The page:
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From Dawid Weiss <>
Subject Gradle build effort (respin, please read)
Date Mon, 02 Dec 2019 15:07:26 GMT
Hi folks.

For those who prefer the short version:
git clone -b gradle-master
gradlew :help
gradlew -p lucene test
gradlew -p solr/packaging assemble

A longer explanation follows.

I realize many of you probably got tired of the discussions and issues
concerning the gradle build. I don't know why this turned so awkward
instead of exciting (which it is) but I wanted to try to reflect on
the lessons learned and retry the effort, perhaps with a better
outcome this time.

Erick and I spent some time trying to revive what Mark did but we
failed -- there were just too many mixed concerns and work-in-progress
changes to reconcile. I wanted something that would be:

- usable from the first minute,
- simple (no custom gradle plugins, etc.),
- divisible into smaller logical chunks so that contributions could be
smaller and incremental; without the need to work on the whole thing
for months,
- backward compatible with ant (because we are forced to use it until
everything is ported).

I took some of the things from Cao and Mark but I essentially rewrote
the build file and split it into logical fragments that configure
different build aspects:

A good example of the "smaller fragment" approach is a developer aid
to display the slowest tests at the end of the run -- it's
self-contained and gracefully separated from anything else in the

It was, in fact, possible to isolate all the sore points and problems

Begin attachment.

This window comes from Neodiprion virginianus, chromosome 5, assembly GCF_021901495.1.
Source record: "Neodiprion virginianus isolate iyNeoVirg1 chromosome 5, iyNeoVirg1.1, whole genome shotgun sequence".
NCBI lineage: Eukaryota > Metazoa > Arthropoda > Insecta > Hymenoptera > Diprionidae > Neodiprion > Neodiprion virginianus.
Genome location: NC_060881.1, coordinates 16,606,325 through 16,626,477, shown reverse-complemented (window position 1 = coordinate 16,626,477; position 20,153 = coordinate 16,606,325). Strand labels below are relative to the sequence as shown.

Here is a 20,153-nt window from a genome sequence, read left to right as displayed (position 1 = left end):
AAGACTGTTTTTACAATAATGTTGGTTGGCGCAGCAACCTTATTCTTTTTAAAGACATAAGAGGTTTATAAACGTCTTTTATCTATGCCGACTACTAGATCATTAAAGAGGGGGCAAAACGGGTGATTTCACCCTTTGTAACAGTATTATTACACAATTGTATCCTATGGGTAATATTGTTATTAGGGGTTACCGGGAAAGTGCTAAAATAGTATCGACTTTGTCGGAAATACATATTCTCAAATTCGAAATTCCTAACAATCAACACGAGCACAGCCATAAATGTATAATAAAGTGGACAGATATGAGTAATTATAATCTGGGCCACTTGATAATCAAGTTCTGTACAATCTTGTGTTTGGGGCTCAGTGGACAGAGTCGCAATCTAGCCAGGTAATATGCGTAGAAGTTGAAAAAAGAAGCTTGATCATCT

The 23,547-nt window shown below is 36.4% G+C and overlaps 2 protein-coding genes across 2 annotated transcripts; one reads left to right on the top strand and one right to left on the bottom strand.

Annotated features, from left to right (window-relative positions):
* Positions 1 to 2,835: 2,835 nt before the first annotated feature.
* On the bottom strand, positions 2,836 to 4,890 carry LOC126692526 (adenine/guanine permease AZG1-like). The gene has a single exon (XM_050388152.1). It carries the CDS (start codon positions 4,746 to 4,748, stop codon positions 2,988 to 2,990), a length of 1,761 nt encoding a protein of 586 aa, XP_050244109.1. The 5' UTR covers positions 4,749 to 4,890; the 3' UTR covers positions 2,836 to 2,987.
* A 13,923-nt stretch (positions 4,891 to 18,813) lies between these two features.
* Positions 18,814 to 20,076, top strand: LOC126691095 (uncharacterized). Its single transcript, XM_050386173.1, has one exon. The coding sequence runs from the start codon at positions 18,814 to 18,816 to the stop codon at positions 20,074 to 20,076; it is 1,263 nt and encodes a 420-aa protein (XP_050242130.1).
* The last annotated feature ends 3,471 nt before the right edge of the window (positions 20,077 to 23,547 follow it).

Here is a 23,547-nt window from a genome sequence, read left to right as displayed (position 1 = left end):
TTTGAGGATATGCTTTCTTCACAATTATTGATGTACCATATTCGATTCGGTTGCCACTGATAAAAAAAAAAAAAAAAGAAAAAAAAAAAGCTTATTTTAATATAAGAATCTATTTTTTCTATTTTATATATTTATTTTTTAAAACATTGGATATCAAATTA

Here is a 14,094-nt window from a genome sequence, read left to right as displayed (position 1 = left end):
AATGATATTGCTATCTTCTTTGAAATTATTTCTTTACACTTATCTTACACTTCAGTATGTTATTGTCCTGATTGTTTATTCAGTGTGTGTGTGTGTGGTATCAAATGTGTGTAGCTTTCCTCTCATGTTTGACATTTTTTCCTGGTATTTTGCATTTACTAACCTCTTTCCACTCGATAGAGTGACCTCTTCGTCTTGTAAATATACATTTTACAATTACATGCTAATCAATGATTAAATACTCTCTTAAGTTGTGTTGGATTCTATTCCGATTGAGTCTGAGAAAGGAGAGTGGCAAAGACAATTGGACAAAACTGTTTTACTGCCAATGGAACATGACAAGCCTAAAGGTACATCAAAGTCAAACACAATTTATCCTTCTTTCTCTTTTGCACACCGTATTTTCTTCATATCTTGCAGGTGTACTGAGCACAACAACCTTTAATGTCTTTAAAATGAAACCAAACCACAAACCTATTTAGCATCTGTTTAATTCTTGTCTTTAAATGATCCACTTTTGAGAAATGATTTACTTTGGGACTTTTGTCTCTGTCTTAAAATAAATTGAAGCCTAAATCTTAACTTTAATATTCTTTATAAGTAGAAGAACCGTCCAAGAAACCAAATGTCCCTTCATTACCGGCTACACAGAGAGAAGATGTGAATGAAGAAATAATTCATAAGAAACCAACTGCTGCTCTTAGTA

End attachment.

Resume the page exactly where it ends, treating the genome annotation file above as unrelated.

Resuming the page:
present with the current ant-based build into separate files that
provide "workarounds" or "hacks" so that gradle works on the same file
structure as ant. All of these files indicate a potential problem with
the build itself (dependencies on test classes, non-conventional
folder naming, etc.) but until we get rid of ant we can't easily fix

The gradle-master branch is essentially a fork from the master branch
with gradle build files layered on top. My (most controversial)
decision was to embrace transitive dependencies -- I agree with Mark
that they just can't be managed manually anymore, especially for Solr.
Gradle has vast possibilities of excluding and configuring
dependencies in any way we like without the need to enumerate each and
every package manually. When something is added for the first time or
upgraded we will have a safety trigger of the lock file and jar
checksums (I still need to add this particular section though).

The build works for me just fine: tests run, assembly works, solr
packaging works. IntelliJ imports the project as it is, without any
need for custom tuning.

The question is how do we proceed from here. I can merge master fairly
often but I think it would make most sense if we folded this in to
master _as soon as possible_ so that people start doing actual
development using gradle (and provide real life feedback). Please
shout out if you have something against it.

In the meantime, if you're familiar with gradle and would like to help
then here is a list of things that are missing from the build:

Some of them are simple, some are more difficult. The list is very
likely not close to complete. All of these items require some
understanding of how gradle works. Gradle's documentation is very good
but my experience tells me gradle can be confusing as hell at the
beginning nonetheless - if you don't understand something in the
current build let me know, I'll try to help.

Silent consensus is great but we'd really love to hear from you. Try
it and let us know what you think.

(Erick &) Dawid

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